Personal Development and the Domino Effect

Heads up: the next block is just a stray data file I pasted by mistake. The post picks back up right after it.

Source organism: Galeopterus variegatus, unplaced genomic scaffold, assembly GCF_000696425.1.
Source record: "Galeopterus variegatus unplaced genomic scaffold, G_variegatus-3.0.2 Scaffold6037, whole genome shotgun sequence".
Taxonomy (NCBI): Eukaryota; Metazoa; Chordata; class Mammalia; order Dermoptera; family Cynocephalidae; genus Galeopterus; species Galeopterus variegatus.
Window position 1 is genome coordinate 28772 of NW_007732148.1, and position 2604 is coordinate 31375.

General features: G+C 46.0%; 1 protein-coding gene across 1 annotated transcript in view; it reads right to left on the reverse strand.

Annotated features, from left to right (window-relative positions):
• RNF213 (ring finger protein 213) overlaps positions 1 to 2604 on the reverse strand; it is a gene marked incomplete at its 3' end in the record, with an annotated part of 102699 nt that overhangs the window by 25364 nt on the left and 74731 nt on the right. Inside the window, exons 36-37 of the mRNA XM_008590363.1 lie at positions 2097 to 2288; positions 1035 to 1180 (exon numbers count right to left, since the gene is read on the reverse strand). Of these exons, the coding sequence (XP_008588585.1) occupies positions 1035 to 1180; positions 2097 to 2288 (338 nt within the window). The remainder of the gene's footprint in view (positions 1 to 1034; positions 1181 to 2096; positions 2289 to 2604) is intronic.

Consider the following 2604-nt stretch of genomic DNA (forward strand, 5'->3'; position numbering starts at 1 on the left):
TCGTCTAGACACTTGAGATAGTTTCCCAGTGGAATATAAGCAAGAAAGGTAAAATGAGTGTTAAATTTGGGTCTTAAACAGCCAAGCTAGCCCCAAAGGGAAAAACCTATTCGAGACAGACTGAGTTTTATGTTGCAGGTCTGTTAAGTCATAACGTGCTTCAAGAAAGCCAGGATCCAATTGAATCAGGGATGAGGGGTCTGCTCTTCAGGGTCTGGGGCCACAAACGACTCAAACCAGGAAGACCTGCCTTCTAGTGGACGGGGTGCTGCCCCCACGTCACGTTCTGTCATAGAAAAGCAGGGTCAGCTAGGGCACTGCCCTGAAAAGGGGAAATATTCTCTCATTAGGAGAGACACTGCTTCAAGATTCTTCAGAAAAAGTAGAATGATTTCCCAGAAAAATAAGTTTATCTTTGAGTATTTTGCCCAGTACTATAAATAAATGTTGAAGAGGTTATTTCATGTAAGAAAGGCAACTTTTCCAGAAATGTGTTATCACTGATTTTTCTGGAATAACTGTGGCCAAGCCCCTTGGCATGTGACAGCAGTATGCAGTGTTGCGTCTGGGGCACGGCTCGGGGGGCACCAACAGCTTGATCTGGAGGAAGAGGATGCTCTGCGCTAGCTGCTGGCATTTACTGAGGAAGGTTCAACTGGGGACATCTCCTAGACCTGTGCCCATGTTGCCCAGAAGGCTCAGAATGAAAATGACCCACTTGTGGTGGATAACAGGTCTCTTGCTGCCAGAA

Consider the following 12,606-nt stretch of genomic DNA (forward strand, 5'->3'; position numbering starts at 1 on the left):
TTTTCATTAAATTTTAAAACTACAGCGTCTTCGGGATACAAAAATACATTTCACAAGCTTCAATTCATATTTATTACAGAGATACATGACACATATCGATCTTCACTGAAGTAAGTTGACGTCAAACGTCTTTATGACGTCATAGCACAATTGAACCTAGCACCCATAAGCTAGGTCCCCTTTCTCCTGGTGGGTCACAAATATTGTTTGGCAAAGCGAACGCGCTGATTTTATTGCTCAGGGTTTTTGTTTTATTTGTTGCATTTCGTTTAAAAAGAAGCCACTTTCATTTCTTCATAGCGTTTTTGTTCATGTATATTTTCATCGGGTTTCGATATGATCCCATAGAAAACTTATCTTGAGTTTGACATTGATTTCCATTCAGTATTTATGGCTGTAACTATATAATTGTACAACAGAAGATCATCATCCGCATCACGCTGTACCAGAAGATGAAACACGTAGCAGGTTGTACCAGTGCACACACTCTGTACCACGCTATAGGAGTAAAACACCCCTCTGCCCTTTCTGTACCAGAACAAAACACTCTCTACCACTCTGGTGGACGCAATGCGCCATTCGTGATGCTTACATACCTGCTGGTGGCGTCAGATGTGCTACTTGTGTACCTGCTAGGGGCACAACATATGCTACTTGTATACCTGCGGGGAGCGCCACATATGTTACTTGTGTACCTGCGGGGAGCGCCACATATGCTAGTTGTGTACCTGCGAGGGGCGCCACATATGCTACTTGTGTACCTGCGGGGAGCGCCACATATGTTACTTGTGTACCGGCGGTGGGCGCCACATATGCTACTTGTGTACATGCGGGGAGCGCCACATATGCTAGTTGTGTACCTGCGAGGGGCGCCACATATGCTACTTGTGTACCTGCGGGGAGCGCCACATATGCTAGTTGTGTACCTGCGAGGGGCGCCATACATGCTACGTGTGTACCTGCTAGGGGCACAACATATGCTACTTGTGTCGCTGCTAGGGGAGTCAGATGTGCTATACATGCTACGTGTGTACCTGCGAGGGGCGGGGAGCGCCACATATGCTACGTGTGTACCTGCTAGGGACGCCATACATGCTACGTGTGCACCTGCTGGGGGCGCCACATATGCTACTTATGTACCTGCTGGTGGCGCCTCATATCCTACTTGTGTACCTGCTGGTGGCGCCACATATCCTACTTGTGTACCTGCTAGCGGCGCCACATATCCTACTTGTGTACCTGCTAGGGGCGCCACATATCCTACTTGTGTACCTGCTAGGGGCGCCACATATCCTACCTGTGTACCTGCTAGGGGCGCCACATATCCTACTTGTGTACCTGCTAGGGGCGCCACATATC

The domino is a small, rectangular game piece that has anywhere from 0 to 6 dots. These pieces are set up in a line to create intricate patterns that can look pretty impressive when they’re knocked down. Some people play games with these pieces, while others use them to teach kids about the concept of “domino effect,” which is when one event inevitably leads to other events. Like dice or cards, dominoes have many nicknames: bones, spinners, tickets, and tiles are a few. They are typically used in games where one domino topples another, creating a chain reaction that continues until every domino has fallen. Some people also like to use dominoes to decorate their homes or businesses. There are many different types of domino games, but the most common involves playing against an opponent. The first player draws a domino from the boneyard, or stock, and places it on its edge. Then they begin laying down other dominoes, usually matching the value of the drawn tile. The first domino that falls is said to “start the avalanche.” As each domino is laid down, it pushes down on other dominoes in the line and creates a wave of energy that causes them to fall. This process is called the Domino Effect, and it’s what makes it possible for a single domino to cause hundreds or even thousands of others to fall. Physicist Stephen Morris explains that standing a domino upright gives it potential energy, or stored energy based on its position. When the domino falls, much of this potential energy converts to kinetic energy, or the energy of motion. This energy then transmits to the next domino in the line and provides the push needed to topple it. Then that domino transmits its energy to the rest of the line, and so on. When it comes to personal development, the domino effect is an important concept. Rather than thinking about all of the things you need to do to achieve your goals, break them down into manageable tasks that you can complete one at a time. For example, when Jennifer Dukes Lee started making her bed each day, it was a small commitment that she gradually built up into a new habit. She became the type of person who makes her bed, and that led to more consistent behavior in other areas of her life. While most domino games involve matching up the sides of identical tiles, there are also a number of scoring and blocking games. Blocking games, such as bergen and muggins, require players to empty their hands before their opponents can play. Other games, such as reversible domino, allow players to block a particular side of a domino. Often, these games include a mix of traditional pips, Arabic numerals, and blank tiles. The latter are often used as “spinners” to allow the lines of play to branch. They are also popular because they can be played by children without a need for counting or matching skills.